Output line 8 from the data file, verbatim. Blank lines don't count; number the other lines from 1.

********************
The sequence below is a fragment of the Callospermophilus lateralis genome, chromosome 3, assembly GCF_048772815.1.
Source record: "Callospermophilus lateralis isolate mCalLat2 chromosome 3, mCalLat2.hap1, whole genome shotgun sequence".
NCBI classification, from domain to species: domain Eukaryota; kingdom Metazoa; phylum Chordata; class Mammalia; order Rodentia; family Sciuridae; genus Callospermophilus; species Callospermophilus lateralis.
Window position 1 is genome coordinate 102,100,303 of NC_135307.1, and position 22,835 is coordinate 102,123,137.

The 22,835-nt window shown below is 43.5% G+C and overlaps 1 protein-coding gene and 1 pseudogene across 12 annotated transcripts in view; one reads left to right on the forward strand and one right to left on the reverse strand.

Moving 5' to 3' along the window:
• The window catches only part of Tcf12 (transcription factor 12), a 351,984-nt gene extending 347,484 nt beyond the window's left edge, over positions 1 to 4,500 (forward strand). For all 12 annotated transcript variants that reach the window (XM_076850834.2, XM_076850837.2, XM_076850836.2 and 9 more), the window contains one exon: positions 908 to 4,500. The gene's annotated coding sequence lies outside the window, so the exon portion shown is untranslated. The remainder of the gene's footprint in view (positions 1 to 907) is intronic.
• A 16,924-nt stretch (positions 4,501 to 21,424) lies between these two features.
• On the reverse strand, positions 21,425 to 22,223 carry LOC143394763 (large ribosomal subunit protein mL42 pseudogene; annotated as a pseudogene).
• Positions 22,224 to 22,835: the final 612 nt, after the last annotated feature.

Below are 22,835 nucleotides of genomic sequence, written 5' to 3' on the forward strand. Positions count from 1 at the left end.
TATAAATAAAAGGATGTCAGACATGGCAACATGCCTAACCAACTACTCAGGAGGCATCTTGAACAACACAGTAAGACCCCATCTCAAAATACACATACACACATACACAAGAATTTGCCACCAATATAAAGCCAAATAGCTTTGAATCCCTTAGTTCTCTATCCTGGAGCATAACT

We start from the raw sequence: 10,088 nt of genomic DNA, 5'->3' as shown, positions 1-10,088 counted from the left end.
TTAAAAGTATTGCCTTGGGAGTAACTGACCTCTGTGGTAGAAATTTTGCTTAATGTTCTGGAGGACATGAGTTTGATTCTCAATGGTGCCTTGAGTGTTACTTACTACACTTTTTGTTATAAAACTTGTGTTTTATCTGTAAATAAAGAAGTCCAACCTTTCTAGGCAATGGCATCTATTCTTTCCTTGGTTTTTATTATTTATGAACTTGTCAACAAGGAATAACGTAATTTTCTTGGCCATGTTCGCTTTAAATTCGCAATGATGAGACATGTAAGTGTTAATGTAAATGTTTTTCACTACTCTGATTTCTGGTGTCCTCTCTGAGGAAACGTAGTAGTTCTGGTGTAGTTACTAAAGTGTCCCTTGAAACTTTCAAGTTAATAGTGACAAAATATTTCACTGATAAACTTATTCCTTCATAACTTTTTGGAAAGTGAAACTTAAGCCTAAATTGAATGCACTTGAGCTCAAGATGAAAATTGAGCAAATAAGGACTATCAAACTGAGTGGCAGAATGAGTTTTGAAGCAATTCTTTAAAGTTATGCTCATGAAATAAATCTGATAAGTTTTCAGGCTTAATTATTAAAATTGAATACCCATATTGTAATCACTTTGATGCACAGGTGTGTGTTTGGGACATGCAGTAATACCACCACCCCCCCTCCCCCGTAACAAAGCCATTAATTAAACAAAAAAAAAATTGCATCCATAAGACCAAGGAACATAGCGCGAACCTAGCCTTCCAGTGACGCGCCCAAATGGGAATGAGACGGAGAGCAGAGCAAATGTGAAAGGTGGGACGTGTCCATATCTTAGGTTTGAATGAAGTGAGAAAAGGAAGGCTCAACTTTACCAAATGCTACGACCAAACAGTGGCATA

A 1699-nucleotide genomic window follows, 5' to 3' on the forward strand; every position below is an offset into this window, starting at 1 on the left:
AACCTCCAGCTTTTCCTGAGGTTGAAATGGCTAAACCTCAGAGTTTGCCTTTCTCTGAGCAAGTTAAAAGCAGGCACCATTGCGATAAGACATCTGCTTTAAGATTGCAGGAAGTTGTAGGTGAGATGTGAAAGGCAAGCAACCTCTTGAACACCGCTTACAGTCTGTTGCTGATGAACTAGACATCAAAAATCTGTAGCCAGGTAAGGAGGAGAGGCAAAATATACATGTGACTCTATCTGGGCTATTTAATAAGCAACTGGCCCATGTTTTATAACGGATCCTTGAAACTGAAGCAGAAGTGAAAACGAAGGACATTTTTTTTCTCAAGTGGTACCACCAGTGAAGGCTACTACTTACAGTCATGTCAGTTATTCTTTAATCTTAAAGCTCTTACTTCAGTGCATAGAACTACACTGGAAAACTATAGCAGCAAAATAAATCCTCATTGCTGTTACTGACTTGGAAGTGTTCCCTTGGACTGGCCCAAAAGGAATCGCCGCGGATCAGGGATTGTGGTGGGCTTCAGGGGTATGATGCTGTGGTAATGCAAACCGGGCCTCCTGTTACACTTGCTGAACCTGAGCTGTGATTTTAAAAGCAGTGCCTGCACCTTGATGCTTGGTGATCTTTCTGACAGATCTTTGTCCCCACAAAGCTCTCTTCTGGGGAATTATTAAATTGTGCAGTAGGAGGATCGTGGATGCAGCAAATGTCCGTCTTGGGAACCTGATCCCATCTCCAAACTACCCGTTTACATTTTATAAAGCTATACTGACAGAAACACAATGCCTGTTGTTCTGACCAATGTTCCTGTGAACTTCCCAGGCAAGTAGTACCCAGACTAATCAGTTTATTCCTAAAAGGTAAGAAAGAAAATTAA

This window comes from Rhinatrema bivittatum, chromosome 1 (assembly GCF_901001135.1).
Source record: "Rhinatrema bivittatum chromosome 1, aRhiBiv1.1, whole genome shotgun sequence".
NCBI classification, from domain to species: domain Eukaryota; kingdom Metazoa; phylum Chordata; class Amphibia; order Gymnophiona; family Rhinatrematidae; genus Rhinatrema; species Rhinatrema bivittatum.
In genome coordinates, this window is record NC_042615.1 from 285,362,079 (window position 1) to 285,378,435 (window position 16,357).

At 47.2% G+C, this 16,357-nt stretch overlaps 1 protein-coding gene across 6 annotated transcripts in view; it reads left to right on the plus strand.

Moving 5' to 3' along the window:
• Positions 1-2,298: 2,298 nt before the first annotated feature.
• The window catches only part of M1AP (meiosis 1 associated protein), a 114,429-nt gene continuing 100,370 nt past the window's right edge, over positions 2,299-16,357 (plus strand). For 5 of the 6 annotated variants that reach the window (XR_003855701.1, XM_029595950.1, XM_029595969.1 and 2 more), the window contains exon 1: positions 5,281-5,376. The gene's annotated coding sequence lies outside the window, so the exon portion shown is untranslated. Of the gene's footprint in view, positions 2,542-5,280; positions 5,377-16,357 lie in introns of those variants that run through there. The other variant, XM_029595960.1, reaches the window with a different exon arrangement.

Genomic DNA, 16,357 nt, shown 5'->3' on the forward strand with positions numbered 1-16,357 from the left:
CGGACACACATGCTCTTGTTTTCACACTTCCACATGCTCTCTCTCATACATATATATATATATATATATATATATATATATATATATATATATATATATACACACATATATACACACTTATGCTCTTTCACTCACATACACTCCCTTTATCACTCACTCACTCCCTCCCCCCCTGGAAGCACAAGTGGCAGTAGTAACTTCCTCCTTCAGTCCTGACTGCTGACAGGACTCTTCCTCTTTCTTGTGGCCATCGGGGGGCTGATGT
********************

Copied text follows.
• A 16,924-nt stretch (positions 4,501 to 21,424) lies between these two features.